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Publication numberUS5246602 A
Publication typeGrant
Application numberUS 07/928,546
Publication dateSep 21, 1993
Filing dateAug 13, 1992
Priority dateFeb 24, 1986
Fee statusLapsed
Publication number07928546, 928546, US 5246602 A, US 5246602A, US-A-5246602, US5246602 A, US5246602A
InventorsGabriel T. Forrest
Original AssigneeForrest Gabriel T
Export CitationBiBTeX, EndNote, RefMan
External Links: USPTO, USPTO Assignment, Espacenet
Method and composition fracturing subterranean formations
US 5246602 A
Abstract
A fluid loss additive for a fracture treatment fluid, a fracture treatment fluid, and a process for fracturing a subterranean formation, utilize finely ground peanut hulls, wherein 10% or more of the finely ground peanut hulls is in the particle size range of less than 20 standard sieve mesh and greater than 500 standard sieve mesh.
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Claims(2)
I claim:
1. In a process for fracturing a subterranean formation penetrated by a well bore wherein a fracture treatment fluid is pumped down the well bore and into the formation at formation fracturing pressure, the improvement comprising:
utilizing as a fluid loss additive finely ground peanut hulls, wherein 10% or more of the finely ground peanut hulls is in the particle size range of less than 20 standard sieve mesh and greater than 500 standard sieve mesh; and
adding the finely ground peanut hulls to the fracture treatment fluid in an amount within the range of from 5 to 100 pounds per 1000 gallons of fracture treatment fluid.
2. The process of claim 1, wherein the finely ground peanut hulls are added to the fracture treatment fluid in an amount within the range of 10 to 30 pounds per 1000 gallons of fracture treatment fluid.
Description
RELATED APPLICATIONS

This is a continuation of copending U.S. application Ser. No. 07/647,771, filed Jan. 30, 1991, now abandoned, which is a continuation-in-part of U.S. patent application Ser. No. 534,890, filed Jun. 7, 1990, now abandoned which is a continuation-in-part of U.S. patent application Ser. No. 07/233,895, filed Aug. 15, 1988 , now abandoned which is a continuation of U.S. patent application Ser. No. 07/025,995, filed Mar. 16, 1987, now abandoned, which is a continuation-in-part of U.S. patent application Ser. No. 06/831,850, filed Feb. 24, 1986, now abandoned.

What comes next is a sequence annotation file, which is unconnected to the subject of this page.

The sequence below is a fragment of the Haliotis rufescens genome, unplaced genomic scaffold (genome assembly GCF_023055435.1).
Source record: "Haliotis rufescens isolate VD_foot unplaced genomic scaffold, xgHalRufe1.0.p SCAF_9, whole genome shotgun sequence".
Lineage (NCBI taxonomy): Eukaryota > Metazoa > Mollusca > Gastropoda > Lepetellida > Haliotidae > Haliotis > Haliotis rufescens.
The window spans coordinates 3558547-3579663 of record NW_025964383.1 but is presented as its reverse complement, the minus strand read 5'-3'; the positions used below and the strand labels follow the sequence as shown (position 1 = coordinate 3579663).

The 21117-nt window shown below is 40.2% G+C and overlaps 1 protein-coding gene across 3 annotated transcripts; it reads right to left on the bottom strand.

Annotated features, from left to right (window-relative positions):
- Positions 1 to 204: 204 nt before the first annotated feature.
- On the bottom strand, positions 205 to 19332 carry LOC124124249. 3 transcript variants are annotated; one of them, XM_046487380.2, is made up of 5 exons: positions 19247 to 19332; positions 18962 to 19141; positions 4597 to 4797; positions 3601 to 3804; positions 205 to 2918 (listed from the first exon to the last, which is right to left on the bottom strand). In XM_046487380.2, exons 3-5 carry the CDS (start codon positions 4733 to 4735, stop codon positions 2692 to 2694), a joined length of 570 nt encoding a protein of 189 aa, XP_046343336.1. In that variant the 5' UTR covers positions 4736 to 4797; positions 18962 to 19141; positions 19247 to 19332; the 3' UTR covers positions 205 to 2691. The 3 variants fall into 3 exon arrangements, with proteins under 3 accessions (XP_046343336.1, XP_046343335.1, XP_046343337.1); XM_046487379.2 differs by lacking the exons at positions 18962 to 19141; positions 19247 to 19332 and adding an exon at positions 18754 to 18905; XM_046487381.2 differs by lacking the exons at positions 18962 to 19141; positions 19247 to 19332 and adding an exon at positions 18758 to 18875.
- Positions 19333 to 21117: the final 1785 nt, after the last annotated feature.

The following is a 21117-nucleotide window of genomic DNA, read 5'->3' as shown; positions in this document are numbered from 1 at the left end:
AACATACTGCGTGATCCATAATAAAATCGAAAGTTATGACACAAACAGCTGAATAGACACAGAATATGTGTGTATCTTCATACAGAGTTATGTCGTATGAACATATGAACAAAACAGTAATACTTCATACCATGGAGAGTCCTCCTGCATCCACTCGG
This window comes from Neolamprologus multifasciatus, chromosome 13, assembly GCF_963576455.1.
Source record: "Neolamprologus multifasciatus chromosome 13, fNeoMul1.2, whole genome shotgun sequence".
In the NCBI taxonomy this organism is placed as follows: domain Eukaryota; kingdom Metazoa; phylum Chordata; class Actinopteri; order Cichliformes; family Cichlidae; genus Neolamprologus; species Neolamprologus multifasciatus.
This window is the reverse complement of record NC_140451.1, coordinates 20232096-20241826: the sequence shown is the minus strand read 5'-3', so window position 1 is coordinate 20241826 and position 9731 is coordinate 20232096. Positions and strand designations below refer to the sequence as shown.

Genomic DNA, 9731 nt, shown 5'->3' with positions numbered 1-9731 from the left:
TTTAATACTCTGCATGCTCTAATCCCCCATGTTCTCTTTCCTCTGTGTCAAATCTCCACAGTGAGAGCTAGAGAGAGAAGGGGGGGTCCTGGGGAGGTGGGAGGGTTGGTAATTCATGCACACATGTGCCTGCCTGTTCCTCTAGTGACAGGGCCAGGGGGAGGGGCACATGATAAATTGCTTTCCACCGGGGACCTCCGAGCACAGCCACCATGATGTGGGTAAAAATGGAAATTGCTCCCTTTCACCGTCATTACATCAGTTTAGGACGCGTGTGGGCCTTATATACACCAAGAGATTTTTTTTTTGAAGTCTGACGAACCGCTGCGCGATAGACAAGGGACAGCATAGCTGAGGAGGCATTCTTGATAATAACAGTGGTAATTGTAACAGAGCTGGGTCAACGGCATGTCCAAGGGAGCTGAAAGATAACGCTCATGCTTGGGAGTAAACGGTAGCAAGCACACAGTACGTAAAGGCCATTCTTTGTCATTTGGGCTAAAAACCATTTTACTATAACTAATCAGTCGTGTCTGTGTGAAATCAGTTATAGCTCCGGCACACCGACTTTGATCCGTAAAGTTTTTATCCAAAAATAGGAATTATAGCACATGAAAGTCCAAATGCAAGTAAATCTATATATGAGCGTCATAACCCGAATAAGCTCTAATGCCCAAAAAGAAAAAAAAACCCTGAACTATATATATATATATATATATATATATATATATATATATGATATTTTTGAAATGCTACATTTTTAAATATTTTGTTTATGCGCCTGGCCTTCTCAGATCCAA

FIELD OF THE INVENTION

The invention relates to: a process for fracturing a subterranean formation, such as an oil and/or gas producing formation; a fluid loss additive for fracture treatment fluids used to fracture subterranean formations penetrated by a well bore; and a fracture treatment fluid, used to fracture a subterranean formation.

DESCRIPTION OF THE PRIOR ART

Hydraulic fracturing of subterranean formations is a highly developed process, used primarily to increase the permeability of a portion of a geologic formation surrounding a well bore. The process may be applied to new wells to increase productivity of the wells, or to old wells to increase or restore their productivity. Hydraulic fracturing processes are also applicable to injection wells used in secondary recovery or fluid disposal operations.

In a typical fracturing process, a fracture treatment fluid, such as a thickened fluid such as an aqueous gel, emulsion, foamed fluid, gelled alcohol, or an oil based fluid, is utilized. The fracture treatment fluid increases the fracturing effect and typically also supports proppant material which is deposited in the fractures created by the fracturing process. In many cases, a fluid loss additive material is included with the fracture treatment fluid, or fracturing fluid, to further enhance the results of the process. A common fluid loss additive material is silica flour. Many other natural and synthetic solid materials have been utilized as fluid loss additives in fracturing processes, such as a mixture of clays and starches with a broad range of particle sizes. In one process, a hydrocarbon phase in percents ranging from 0.5 to 5% by volume of the fracturing fluid is added to the fracture treatment fluid. This method concentrates the hydrocarbon within a filter cake which is formed, as will be hereinafter described in greater detail, lowering the relative permeability to water through the filter cake, resulting in a lower leakoff rate of water to the formation. The mechanism for fluid loss control with a solid additive is the filtration of particles onto the porous rock surface of the formation in the form of a filter cake. The longer the fluid loss additive and fracturing fluid are pumped into the well bore and into the formation, the thicker the filter cake becomes which results in a lowering of the leakoff rate. Controlling leakoff during hydraulic fracturing is desirable in order to create greater fracture volume and to minimize damage to the surrounding formation. Additionally, it is desirable to reduce the initial spurt, or initial leakoff, before the filter cake is established.